U.S. analysts may well have a picture based on 9/11 calling patterns. USA Today cites anonymous sources as saying the government follows domestic calls a person makes after receiving a call from Pakistan, Afghanistan or the Middle East.

But Valdas Krebs(ph) who analyzes similar connections for commercial phones, says phone traffic patterns could be a bad viewfinder for hunters of terrorists.

MR. VALDAS KREBS (Commercial phone analyst): If you and I are working on a project together, we're doing certain things like meeting deadlines and coordinating and making sure we have resources. Well, the terrorists are also working on a project together, are doing the same thing.

ABRAMSON: The picture gets even fuzzier if you consider that media reports indicate the phone numbers provided to the NSA were anonymous and for many experts, that would limit their value. Usama Fayyad is chief data officer for Yahoo!

Mr. USAMA FAYYAD (Yahoo!): Phone call data, if you actually absolutely have no other information other than phone numbers, unique phone numbers, I don't think it could lead you to anything interesting.

ABRAMSON: Yahoo! is constantly trolling through consumer data for meaningful patterns about attractive products or effective ads. Fayyad says Yahoo! can find patterns in anonymous data, but that's only because people go to Yahoo with a similar goal in mind.

Mr. FAYYAD: You understand what the ads are about, you can measure the degree of response of the consumer to that content, to the product or to the ads and so forth. And that allows you to generate these reports that are completely anonymous, they are aggregated, but they tell you something about the behavior of the population.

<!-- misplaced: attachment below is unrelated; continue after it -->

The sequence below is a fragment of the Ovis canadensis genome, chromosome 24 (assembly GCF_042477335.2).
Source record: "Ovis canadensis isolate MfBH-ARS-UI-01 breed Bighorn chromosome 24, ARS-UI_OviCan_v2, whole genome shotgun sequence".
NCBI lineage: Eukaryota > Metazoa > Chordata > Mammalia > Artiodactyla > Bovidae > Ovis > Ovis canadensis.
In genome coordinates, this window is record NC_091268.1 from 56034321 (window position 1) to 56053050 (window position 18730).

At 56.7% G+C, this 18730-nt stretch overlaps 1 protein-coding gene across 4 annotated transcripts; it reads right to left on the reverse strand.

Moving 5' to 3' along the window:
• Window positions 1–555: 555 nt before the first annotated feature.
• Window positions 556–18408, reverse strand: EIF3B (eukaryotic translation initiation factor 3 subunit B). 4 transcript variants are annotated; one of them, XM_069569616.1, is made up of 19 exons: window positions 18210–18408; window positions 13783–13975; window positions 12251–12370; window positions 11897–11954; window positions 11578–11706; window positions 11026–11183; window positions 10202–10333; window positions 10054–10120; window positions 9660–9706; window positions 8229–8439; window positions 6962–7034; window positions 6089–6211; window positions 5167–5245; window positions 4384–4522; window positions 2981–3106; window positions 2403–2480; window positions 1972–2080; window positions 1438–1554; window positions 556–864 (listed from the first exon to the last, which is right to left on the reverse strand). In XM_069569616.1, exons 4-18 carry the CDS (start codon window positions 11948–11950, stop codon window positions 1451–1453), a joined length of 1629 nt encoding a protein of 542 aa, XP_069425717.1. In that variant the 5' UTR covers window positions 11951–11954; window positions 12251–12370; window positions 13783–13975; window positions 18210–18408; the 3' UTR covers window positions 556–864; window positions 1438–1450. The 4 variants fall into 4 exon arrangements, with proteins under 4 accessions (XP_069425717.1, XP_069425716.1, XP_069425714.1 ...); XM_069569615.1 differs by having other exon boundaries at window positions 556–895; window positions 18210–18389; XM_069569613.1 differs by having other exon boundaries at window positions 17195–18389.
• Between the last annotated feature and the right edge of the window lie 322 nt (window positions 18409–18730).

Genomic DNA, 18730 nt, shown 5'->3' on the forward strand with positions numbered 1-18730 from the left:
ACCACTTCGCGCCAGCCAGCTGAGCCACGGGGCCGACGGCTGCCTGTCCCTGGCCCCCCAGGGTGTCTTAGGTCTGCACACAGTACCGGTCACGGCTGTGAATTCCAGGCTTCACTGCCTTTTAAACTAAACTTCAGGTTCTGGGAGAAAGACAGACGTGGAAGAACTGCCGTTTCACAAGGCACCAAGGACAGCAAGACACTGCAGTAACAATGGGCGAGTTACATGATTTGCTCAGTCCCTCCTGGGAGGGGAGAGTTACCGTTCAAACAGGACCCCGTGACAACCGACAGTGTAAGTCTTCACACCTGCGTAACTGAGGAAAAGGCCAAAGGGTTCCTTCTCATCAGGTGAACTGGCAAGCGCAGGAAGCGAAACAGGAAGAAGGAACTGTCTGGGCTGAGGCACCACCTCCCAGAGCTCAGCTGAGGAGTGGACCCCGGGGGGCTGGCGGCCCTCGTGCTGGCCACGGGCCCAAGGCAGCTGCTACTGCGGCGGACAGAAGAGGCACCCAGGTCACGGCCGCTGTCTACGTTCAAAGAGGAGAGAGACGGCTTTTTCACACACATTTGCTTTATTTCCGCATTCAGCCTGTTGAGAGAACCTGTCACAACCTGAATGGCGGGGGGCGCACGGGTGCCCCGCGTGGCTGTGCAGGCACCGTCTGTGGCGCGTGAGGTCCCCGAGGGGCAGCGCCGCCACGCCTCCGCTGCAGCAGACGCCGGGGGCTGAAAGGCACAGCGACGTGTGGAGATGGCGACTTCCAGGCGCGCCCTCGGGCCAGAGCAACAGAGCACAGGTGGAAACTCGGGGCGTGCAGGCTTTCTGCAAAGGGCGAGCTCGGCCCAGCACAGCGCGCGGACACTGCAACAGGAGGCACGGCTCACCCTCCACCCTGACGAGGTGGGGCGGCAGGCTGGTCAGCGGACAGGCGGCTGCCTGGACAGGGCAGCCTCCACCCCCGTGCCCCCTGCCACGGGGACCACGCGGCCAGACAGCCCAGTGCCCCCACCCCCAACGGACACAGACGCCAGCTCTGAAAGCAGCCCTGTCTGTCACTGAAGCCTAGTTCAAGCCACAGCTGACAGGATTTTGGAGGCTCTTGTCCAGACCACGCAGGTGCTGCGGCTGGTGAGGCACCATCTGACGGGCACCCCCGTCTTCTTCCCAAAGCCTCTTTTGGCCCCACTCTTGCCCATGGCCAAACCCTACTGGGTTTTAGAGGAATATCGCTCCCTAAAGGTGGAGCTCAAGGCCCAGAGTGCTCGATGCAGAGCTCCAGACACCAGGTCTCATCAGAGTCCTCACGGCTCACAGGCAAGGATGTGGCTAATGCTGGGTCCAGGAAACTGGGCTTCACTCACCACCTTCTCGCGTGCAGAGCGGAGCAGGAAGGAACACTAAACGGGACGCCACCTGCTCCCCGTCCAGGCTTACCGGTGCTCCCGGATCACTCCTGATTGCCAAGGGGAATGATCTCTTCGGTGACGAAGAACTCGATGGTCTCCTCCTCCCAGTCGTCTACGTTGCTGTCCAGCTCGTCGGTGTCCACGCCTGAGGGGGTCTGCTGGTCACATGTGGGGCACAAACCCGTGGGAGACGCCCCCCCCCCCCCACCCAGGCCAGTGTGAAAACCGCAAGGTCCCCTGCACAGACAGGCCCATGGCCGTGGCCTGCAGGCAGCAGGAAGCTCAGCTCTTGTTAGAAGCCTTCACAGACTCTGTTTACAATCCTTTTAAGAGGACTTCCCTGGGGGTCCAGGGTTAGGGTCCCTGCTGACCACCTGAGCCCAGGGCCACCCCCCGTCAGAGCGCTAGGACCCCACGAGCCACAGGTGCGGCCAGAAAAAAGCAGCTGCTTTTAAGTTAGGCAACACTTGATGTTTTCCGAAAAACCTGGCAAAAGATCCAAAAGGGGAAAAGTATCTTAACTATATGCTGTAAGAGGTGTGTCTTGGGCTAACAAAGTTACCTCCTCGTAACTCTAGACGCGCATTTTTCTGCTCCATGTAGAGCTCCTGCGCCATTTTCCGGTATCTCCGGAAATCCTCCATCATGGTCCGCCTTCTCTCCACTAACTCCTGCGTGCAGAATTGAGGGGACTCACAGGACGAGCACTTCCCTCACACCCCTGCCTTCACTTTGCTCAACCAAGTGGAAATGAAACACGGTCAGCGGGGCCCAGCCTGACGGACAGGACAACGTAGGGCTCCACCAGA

ABRAMSON: Telephone callers, on the other hand, may behave the same but actually have little in common. That means the NSA would have to zero in on certain numbers in the search for meaningful patterns. Here the government faces another problem of information overload. According to some reports, the National Counterterrorist Center has 325,000 names on its terrorist watch list.

Mathematician Jonathan Farley, at Stanford's Center for International Security and Cooperation, says by sweeping in suspects with such a big broom, the links the NSA finds are likely to be garbage.

Mr. JONATHAN FARLEY (Stanford Center for International Security and Cooperation): Because we all know about the famous six degrees of separation, that we're all pretty much connected through a short series of links. So by that token, you could say George Bush is connected to Osama bin Laden, because George Bush knows someone that knows someone who was the brother of Osama bin Laden.

ABRAMSON: Farley says the quality of the NSA's data mining is only as good as any additional information the agency can use to place those calls in context. Without that additional data, government analysis of phone traffic may raise questions about civil liberties and yield little else.

Larry Abramson, NPR News, Washington.